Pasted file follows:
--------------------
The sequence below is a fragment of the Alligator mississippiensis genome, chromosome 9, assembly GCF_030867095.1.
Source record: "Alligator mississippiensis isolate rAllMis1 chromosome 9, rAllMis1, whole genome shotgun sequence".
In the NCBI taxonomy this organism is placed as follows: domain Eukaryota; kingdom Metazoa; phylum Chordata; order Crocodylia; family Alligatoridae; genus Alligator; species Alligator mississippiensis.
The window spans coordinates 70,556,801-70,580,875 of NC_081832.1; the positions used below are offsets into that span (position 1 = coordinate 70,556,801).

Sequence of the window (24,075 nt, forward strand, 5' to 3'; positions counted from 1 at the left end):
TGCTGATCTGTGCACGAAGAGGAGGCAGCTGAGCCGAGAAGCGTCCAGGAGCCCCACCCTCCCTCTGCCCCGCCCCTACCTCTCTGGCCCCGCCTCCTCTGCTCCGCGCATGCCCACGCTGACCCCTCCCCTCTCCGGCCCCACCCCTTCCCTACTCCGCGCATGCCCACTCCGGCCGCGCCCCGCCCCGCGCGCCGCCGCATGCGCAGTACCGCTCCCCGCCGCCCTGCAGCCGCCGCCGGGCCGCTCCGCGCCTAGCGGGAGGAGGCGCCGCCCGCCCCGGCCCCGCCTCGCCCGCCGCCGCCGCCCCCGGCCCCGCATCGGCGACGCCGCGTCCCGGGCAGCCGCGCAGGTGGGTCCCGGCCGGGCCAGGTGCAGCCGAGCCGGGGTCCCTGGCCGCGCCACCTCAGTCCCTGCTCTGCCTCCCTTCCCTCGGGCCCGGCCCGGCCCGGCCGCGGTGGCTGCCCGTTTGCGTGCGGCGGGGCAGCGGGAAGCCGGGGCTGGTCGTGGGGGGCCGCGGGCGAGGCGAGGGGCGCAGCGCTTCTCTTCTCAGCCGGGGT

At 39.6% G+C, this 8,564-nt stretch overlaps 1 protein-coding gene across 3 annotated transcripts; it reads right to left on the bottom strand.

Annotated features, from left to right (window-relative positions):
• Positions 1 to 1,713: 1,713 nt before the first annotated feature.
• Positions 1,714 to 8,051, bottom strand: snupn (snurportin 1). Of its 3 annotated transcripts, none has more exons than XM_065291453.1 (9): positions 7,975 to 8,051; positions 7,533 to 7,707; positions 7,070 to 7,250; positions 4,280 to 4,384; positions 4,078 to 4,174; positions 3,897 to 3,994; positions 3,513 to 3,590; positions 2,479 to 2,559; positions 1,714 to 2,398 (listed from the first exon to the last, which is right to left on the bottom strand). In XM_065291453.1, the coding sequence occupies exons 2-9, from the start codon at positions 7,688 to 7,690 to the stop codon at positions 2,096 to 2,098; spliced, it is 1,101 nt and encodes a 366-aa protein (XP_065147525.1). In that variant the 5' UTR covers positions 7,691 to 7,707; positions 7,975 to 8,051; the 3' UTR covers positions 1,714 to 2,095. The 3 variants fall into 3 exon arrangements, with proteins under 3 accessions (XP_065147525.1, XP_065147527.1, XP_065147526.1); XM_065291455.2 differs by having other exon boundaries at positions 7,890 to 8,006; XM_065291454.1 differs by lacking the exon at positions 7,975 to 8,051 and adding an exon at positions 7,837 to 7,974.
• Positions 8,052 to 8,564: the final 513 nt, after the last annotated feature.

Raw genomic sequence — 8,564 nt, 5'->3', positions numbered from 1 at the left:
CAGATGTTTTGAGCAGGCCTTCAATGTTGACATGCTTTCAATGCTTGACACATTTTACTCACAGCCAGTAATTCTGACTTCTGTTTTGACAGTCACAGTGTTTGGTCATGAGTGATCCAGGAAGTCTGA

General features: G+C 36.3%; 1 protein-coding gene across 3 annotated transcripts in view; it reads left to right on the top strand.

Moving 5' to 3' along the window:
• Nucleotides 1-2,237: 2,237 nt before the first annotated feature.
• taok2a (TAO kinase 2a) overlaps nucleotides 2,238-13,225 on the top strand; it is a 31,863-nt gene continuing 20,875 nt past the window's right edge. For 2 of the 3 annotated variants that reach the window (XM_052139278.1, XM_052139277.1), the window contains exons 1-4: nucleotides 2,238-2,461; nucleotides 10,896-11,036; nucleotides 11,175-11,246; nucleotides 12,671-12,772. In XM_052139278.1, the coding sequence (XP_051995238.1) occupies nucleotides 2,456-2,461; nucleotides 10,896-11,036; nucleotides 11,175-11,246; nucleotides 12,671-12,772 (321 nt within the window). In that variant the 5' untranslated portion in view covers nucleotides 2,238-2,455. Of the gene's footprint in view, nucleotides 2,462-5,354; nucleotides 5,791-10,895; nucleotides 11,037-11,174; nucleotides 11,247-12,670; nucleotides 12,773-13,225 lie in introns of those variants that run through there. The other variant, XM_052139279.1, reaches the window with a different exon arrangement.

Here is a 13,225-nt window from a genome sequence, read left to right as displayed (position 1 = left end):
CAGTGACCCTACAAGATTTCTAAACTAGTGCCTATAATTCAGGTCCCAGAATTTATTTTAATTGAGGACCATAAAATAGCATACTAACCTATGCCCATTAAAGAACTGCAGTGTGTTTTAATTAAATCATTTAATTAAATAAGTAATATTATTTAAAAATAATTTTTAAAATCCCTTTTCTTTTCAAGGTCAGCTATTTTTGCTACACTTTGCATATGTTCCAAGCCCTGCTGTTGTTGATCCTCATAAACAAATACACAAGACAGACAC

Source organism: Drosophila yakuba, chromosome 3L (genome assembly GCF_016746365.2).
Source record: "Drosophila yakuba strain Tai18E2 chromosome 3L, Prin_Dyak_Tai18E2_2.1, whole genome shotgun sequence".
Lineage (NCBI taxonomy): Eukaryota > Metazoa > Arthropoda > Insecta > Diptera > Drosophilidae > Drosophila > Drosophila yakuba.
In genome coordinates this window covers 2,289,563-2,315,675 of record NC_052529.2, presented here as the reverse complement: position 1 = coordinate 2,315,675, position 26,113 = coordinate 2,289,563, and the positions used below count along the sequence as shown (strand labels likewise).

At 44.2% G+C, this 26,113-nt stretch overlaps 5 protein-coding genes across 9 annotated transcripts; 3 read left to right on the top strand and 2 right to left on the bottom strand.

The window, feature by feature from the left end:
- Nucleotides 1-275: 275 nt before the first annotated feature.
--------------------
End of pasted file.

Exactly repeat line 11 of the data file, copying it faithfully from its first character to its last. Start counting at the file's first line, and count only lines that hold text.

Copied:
• Positions 8,052 to 8,564: the final 513 nt, after the last annotated feature.